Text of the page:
President Donald Trump on Friday spoke out against “political violence,” but then minutes later repeated the phrase “lock him up” in response to followers chanting that George Soros be jailed.
Soros is a philanthropist who has given away more than $32 billion to finance his Open Society Foundations, which “have supported individuals and organizations across the globe fighting for freedom of expression, accountable government, and societies that promote justice and equality.”
Trump calls Soros a “globalist,” which some critics see as an anti-Semitic slur.
On Friday, the FBI accused Trump supporter Cesar Sayoc, Jr., 56, of mailing pipebombs to at least a dozen of the president’s critics, including Soros.
Even before the arrest, taxpayer-financed Radio & TV Martí was preaching the supposed evils of Soros.
In June, a 15-minute was broadcast “incendiary allegations” about Soros “without evidence to support them,” wrote Phil Peters, a former State Department official.
Peters posted a copy of the broadcast after Radio & TV Martí removed the original. He said the program does not include a “rebuttal by Soros or his associates, or any indication that they were offered such an opportunity. That’s a 15-minute smear, not journalism.”
The words and images make clear what Radio/TV Marti wants its Cuban and Latin American audience to think about Soros: that he is a Jew who caused the 2008 financial crisis; that he talks about democracy and open societies but his real motive is to make money and to “loot” countries or to pursue other concealed objectives; that he is a man of “lethal influence” who spreads chaos and instability wherever he works.
Inside the U.S. government, Radio/TV Marti is termed a “surrogate” broadcaster; its purpose is to demonstrate how a free press would cover the news in Cuba if it were permitted to exist. Heaven help Cuba if its media ever emulate the crew in Miami that produced this slime, or the editors who gave it the green light.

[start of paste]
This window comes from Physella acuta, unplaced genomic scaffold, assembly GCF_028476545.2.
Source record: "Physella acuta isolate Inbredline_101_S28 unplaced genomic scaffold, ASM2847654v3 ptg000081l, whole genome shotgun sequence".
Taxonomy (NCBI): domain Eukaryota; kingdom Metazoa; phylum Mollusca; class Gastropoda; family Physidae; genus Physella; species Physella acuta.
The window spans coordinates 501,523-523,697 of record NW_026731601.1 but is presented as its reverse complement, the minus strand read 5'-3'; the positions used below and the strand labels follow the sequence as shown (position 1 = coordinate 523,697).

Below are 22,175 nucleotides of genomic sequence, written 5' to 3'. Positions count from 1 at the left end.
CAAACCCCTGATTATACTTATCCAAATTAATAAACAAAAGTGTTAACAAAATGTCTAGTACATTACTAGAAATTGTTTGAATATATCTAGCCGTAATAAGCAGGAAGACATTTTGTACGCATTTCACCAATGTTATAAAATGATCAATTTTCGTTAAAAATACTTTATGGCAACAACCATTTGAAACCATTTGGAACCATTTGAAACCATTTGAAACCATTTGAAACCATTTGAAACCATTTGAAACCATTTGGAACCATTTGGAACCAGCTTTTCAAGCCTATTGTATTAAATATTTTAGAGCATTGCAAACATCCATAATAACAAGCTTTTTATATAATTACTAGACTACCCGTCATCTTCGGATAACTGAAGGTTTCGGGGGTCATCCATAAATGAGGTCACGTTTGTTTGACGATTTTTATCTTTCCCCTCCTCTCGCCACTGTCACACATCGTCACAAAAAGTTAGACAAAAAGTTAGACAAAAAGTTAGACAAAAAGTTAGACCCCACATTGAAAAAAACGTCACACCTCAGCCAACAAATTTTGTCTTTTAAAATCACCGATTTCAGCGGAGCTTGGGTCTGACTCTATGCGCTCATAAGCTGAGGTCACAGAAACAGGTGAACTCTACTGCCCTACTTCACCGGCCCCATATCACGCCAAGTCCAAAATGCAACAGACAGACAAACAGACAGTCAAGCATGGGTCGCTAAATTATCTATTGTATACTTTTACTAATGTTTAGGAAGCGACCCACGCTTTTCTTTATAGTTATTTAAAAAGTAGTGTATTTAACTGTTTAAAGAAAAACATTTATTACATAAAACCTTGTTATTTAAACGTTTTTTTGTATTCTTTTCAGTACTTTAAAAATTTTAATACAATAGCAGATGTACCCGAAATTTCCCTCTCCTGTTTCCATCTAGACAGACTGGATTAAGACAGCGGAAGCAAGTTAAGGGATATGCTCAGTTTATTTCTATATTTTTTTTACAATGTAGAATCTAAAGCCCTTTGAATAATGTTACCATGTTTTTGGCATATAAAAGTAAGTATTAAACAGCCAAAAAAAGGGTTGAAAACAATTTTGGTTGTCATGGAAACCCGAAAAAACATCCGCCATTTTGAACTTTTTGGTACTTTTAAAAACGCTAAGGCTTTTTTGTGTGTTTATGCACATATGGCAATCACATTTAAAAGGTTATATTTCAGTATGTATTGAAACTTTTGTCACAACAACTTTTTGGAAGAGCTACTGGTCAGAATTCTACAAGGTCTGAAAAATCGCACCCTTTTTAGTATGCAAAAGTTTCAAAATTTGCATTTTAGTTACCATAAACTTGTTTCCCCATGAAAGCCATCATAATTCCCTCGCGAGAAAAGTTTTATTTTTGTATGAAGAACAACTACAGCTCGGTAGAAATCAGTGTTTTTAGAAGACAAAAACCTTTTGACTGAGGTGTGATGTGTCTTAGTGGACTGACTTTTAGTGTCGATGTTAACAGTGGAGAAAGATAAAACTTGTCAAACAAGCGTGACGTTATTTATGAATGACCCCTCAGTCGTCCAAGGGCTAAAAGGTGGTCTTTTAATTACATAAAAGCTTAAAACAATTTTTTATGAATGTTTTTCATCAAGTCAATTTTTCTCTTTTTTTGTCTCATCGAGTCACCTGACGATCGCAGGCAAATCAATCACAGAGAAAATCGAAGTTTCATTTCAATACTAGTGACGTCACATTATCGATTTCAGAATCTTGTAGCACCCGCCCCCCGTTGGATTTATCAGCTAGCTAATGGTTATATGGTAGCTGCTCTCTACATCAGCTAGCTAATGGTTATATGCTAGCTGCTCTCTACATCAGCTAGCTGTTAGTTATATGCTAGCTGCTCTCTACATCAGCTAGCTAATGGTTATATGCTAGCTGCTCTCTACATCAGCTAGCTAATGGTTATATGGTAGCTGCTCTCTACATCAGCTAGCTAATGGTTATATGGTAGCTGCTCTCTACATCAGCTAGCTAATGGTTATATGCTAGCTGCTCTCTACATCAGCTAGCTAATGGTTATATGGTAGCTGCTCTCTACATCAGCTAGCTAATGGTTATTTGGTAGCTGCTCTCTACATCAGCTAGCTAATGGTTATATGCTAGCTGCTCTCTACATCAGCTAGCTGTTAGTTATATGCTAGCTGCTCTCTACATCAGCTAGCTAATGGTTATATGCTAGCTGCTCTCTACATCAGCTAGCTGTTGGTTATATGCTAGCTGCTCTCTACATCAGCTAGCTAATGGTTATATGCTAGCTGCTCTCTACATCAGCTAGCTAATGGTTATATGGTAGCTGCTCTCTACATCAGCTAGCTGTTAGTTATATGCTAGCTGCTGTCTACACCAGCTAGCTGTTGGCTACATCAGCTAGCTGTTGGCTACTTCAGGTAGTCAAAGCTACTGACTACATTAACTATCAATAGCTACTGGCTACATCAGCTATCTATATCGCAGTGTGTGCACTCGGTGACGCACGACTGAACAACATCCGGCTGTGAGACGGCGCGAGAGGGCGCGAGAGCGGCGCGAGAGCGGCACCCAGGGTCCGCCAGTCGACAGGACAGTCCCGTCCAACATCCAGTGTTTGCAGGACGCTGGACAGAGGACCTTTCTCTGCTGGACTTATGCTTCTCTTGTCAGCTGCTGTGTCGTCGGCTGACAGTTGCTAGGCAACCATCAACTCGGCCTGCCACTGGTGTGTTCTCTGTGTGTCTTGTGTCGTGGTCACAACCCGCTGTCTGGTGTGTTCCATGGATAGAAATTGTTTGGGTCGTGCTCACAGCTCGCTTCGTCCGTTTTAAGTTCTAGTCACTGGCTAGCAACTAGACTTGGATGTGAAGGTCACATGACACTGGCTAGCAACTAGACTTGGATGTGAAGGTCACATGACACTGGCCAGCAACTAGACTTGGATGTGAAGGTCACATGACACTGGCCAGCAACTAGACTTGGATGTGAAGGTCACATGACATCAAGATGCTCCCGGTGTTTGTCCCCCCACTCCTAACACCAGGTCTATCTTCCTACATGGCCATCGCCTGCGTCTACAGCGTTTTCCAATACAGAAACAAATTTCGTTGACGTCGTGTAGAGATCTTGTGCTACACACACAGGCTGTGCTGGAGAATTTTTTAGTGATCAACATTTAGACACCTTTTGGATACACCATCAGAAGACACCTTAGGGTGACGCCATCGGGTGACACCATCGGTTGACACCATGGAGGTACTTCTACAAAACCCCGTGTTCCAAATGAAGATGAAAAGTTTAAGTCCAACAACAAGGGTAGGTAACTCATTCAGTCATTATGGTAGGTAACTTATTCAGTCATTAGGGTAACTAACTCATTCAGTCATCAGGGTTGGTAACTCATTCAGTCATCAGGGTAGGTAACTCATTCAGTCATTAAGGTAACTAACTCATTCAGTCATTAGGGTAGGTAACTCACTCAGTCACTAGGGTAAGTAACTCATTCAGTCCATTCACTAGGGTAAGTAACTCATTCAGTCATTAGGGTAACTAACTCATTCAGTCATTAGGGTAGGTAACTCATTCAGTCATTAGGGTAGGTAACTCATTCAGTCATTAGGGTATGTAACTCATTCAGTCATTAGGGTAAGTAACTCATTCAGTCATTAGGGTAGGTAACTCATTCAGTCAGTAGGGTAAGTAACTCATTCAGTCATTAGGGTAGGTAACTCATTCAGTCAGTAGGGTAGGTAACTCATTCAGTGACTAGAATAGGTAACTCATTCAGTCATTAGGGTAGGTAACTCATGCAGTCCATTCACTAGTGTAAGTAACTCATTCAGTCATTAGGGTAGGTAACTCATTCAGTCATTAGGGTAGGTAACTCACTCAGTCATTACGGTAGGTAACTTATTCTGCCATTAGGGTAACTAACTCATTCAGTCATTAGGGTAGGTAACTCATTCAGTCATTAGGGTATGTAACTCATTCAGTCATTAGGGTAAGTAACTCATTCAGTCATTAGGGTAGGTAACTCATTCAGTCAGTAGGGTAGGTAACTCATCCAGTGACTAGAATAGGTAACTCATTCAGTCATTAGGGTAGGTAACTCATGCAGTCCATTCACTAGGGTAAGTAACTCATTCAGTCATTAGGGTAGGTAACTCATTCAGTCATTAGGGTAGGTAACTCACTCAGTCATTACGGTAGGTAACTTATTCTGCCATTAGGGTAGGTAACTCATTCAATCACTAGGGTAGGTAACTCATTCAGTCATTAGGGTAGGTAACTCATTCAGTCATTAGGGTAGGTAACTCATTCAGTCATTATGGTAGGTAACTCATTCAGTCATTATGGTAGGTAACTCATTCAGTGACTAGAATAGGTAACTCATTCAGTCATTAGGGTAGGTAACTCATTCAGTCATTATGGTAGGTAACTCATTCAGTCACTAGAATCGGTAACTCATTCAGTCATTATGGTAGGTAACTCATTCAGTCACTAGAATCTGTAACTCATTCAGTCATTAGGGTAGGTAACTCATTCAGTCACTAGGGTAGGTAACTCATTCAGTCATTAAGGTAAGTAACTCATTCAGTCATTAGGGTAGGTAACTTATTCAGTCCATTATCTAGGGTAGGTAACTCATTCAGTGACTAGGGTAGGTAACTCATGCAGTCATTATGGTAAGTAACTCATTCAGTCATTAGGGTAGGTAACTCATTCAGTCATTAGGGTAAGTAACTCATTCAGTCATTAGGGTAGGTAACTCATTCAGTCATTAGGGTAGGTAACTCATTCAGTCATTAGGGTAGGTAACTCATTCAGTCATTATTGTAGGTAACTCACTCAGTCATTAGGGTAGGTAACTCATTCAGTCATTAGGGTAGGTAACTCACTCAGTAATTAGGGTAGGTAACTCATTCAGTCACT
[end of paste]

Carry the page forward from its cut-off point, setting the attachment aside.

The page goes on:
Another question is how the idea came about in the first place, because while the reporters and executives in the Miami newsroom of Radio/TV Marti executed it, it’s inconceivable that they cooked it up. The idea surely came from elsewhere, and it had to be carefully taught.
I wonder if the anti-Soros rant violates the guidelines or policies of the U.S. Agency for Global Media, formerly called the Broadcasting Board of Governors, which oversees Radio & TV Martí.
The BBG operates under the Smith-Mundt Act. Section 208 of the law states:
No funds authorized to be appropriated to the Department of State or the Broadcasting Board of Governors shall be used to influence public opinion in the United States. This section shall apply only to programs carried out pursuant to the United States Information and Educational Exchange Act of 1948 (22 U.S.C. 1431 et seq.), the United States International Broadcasting Act of 1994 (22 U.S.C. 6201 et seq.), the Radio Broadcasting to Cuba Act (22 U.S.C. 1465 et seq.), and the Television Broadcasting to Cuba Act (22 U.S.C. 1465aa et seq.).
See below for additional points of view about Soros in Latin America:
- How Soros Used US Tax Dollars to Consolidate Power in Colombia by Lia Fowler
- Tras décadas de apoyo encubierto al terrorismo, Soros se quita la máscara en Colombia
- La tendenciosa denuncia del supuesto poder de George Soros en Colombia
- Periodismo Sin Fronteras articles by Lia Fowler
- “Periodismo sin Fronteras”, otro clon para desprestigiar
And here’s a piece in Mother Jones about the Radio & TV Martí broadcast: